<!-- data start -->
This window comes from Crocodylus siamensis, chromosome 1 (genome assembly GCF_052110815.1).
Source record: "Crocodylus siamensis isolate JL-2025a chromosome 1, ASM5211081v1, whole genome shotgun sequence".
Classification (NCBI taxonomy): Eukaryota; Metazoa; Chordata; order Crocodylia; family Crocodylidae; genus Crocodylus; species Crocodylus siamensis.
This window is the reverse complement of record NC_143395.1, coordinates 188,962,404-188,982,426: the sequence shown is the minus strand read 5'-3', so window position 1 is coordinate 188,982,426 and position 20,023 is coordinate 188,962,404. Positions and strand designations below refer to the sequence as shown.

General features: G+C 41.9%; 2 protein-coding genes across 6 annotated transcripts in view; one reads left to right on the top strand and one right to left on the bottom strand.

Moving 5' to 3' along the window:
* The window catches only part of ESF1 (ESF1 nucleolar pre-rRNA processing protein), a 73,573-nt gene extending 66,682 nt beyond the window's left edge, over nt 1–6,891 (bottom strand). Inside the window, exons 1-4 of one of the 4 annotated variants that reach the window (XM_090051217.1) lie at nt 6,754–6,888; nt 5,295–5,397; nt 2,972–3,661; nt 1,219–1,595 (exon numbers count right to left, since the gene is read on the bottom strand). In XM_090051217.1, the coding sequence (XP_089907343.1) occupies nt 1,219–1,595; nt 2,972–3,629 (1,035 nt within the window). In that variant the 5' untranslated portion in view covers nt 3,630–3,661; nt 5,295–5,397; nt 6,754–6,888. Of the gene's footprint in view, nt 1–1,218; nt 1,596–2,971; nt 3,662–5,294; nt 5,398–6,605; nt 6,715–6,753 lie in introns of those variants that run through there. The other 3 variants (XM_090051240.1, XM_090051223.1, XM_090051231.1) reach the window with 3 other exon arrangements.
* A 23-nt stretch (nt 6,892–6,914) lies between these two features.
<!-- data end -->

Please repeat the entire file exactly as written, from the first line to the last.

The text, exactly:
This window comes from Crocodylus siamensis, chromosome 1 (genome assembly GCF_052110815.1).
Source record: "Crocodylus siamensis isolate JL-2025a chromosome 1, ASM5211081v1, whole genome shotgun sequence".
Classification (NCBI taxonomy): Eukaryota; Metazoa; Chordata; order Crocodylia; family Crocodylidae; genus Crocodylus; species Crocodylus siamensis.
This window is the reverse complement of record NC_143395.1, coordinates 188,962,404-188,982,426: the sequence shown is the minus strand read 5'-3', so window position 1 is coordinate 188,982,426 and position 20,023 is coordinate 188,962,404. Positions and strand designations below refer to the sequence as shown.

General features: G+C 41.9%; 2 protein-coding genes across 6 annotated transcripts in view; one reads left to right on the top strand and one right to left on the bottom strand.

Moving 5' to 3' along the window:
* The window catches only part of ESF1 (ESF1 nucleolar pre-rRNA processing protein), a 73,573-nt gene extending 66,682 nt beyond the window's left edge, over nt 1–6,891 (bottom strand). Inside the window, exons 1-4 of one of the 4 annotated variants that reach the window (XM_090051217.1) lie at nt 6,754–6,888; nt 5,295–5,397; nt 2,972–3,661; nt 1,219–1,595 (exon numbers count right to left, since the gene is read on the bottom strand). In XM_090051217.1, the coding sequence (XP_089907343.1) occupies nt 1,219–1,595; nt 2,972–3,629 (1,035 nt within the window). In that variant the 5' untranslated portion in view covers nt 3,630–3,661; nt 5,295–5,397; nt 6,754–6,888. Of the gene's footprint in view, nt 1–1,218; nt 1,596–2,971; nt 3,662–5,294; nt 5,398–6,605; nt 6,715–6,753 lie in introns of those variants that run through there. The other 3 variants (XM_090051240.1, XM_090051223.1, XM_090051231.1) reach the window with 3 other exon arrangements.
* A 23-nt stretch (nt 6,892–6,914) lies between these two features.